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Nefesh Community Explores How to Become an Anti-Racist

Organizers say this is part of an ongoing dialogue about anti-racism, in tandem with the Tikkun Collective, the wing of the Nefesh community working with other organizations around specific campaigns and social issues.
[additional-authors]
September 30, 2020
Rabbi Susan Goldberg at a rally in Downtown Los Angeles; Photo from Nefesh’s Facebook page

The death of George Floyd while in police custody in May, and the ensuing demonstrations and conversations about racism have permeated current national discourse ever since. One of the recurring conversations is around how to become not just “not a racist,” or “non-racist,” but an “anti-racist.” To address this goal, Eastside spiritual community Nefesh hosted its first anti-racism training over three weeks in July, in partnership with the Silverlake Independent JCC and East Side Jews. 

“We watched what happened to George Floyd and felt the injustice, despair and sorrow, Nefesh Rabbi Susan Goldberg told the Journal. “It cracked our hearts open. Something shifted because of tremendous grief. It opened our hearts to finding information and history that was already there — terms, language, books, films.”

The six-hour training included information sharing, learning and dialogue in small groups. About 160-170 people attended all three sessions, which Goldberg called “one of the first deep engagements for white Jews to look at racism and anti-Semitism and how they connect and relate.”

In a recording of the first session that Goldberg shared with the Journal, she introduced the Exodus from Egypt to liberation as “our central story” and a core motivation for Jewish action, that “our liberation is tied up with the liberation of everyone.”

The organizers say this will be part of an ongoing dialogue about anti-racism, in tandem with the Tikkun Collective, the wing of the Nefesh community working with other organizations around specific campaigns and social issues. Plans in progress for community collaboration will be finalized after the High Holy Days, Goldberg said. Resources, including future trainings, will be available through nefeshla.org.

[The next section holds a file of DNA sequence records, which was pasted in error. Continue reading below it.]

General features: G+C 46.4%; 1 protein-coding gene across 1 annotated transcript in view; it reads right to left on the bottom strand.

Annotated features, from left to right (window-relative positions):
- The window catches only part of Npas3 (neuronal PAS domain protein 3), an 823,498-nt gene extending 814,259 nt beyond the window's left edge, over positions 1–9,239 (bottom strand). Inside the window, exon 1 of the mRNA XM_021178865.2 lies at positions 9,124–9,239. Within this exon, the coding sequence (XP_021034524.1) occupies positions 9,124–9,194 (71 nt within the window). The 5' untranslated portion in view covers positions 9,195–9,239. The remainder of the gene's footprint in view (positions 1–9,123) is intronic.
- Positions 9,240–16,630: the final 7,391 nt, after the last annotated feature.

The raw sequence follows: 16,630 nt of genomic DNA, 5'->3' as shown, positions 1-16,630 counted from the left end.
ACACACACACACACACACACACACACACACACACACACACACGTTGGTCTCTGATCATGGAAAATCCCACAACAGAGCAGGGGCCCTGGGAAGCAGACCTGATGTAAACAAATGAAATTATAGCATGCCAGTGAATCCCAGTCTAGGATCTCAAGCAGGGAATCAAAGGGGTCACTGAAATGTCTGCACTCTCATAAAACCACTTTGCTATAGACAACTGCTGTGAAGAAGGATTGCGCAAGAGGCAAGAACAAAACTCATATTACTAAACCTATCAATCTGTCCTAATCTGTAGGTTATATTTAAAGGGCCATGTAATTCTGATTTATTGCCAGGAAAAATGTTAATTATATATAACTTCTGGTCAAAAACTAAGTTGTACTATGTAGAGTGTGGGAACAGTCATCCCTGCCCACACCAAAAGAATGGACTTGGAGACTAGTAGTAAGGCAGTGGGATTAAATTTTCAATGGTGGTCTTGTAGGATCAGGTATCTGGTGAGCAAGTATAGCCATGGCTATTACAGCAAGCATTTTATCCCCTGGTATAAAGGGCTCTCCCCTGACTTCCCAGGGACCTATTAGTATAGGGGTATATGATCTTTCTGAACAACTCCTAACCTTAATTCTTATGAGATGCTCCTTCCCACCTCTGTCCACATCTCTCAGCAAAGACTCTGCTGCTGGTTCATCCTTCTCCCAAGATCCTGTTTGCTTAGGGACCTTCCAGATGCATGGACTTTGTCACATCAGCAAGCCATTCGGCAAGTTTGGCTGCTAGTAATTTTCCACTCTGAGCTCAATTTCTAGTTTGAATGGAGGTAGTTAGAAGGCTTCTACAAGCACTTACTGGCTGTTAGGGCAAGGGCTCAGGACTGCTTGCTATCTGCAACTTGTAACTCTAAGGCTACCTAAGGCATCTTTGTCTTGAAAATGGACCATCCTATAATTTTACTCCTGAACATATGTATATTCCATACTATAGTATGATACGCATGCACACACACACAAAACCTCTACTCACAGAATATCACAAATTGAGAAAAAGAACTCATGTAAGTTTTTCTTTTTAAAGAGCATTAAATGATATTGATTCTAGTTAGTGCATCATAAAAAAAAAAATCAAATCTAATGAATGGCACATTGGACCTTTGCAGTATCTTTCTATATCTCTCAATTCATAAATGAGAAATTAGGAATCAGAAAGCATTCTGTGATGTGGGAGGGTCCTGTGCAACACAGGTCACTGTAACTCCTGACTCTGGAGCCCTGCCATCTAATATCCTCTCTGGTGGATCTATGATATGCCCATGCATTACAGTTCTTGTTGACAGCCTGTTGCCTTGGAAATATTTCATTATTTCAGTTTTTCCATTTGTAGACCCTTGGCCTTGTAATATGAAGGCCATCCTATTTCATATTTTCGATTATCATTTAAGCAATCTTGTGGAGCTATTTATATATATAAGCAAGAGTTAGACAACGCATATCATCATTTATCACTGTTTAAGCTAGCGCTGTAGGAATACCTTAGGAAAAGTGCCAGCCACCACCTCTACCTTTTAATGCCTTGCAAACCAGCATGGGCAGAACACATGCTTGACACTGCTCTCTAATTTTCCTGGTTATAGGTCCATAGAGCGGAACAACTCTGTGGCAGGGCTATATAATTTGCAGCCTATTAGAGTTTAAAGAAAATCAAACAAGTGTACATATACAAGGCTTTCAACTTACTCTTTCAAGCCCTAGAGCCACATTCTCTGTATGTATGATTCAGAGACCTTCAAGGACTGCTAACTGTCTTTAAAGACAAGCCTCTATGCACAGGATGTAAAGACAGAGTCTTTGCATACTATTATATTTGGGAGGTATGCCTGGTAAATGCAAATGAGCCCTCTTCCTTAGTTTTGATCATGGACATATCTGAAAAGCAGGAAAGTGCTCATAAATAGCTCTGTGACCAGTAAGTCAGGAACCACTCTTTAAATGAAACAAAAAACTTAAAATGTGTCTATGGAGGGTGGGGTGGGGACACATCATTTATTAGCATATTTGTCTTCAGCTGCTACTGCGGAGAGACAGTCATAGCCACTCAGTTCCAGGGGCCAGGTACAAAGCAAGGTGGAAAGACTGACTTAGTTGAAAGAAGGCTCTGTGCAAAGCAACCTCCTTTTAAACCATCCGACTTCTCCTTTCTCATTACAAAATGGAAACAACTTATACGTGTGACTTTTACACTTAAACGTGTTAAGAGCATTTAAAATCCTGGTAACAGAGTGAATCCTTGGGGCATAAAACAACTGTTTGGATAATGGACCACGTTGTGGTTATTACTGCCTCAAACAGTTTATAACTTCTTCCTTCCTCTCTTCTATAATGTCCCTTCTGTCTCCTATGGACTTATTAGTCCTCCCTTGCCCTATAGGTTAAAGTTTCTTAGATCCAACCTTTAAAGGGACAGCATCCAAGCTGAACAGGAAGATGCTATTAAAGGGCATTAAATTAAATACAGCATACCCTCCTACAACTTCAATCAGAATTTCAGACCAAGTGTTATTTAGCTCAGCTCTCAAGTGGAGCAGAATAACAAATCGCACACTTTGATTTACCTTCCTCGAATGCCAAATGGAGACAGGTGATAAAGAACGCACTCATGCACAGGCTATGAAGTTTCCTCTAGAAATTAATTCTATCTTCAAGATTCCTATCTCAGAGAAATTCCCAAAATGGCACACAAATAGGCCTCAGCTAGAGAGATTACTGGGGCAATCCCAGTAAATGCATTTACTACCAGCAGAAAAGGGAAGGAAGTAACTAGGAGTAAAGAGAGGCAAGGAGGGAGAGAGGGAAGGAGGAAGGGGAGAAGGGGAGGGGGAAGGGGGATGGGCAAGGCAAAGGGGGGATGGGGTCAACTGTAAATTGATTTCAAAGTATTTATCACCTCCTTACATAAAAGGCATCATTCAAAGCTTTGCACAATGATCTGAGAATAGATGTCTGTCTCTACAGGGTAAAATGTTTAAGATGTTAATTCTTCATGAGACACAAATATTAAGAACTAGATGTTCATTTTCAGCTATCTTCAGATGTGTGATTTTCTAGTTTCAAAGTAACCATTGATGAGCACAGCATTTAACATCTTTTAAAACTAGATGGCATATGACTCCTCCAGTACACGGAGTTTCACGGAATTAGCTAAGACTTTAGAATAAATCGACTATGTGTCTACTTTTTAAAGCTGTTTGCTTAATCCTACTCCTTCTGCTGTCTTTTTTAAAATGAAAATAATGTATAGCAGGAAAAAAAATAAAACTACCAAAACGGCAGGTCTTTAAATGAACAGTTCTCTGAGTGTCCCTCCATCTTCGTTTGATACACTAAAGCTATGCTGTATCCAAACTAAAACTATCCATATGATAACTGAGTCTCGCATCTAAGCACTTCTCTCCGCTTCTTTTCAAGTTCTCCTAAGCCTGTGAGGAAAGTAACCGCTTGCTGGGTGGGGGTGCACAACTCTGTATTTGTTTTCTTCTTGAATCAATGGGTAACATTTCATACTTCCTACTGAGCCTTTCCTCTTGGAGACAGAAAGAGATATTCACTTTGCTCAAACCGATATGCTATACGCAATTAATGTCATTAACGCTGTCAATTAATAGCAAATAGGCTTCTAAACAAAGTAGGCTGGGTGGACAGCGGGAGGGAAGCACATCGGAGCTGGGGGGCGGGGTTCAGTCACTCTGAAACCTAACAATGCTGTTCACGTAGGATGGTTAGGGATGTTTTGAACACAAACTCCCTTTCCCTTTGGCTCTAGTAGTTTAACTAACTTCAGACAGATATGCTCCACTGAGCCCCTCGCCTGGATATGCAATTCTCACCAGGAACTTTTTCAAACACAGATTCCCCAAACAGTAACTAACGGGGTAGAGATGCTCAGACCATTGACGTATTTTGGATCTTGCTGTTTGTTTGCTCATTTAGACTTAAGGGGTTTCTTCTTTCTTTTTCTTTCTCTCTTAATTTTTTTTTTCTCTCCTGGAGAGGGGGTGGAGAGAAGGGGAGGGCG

Nefesh member Jason David, who organized the training with fellow Nefesh member Rachel Hamburg, said it was important to talk about anti-racism within the Jewish community and to examine with more nuance the place that white-skinned Jews occupy in America.

“We’re not always safe in being assimilated into whiteness and yet we experience significant levels of resources and access to resources because of being part of this larger white group,” David said. “In light of George Floyd’s murder and Breonna Taylor’s and Ahmaud Arbery’s and seven years of Black Lives Matter organizing and shifting the narrative around this whirlwind moment, people are willing to think about structural racism and their role, especially for people who identify as white, what is our role in anti-racism? … We want to learn but we want to be part of the solution.” 

He added that Jews have a lot of “mutual interest” with BIPOC (Black/Indigenous/People of Color) communities fighting structural racism, and “stand to be much safer when we act in solidarity with a BIPOC community.” David also acknowledged the struggle of white Jews of European descent to find a place in America’s racial dynamics, “to both own the way in which we’re privileged but also [that we] face real, unique threats from white supremacy in this country.”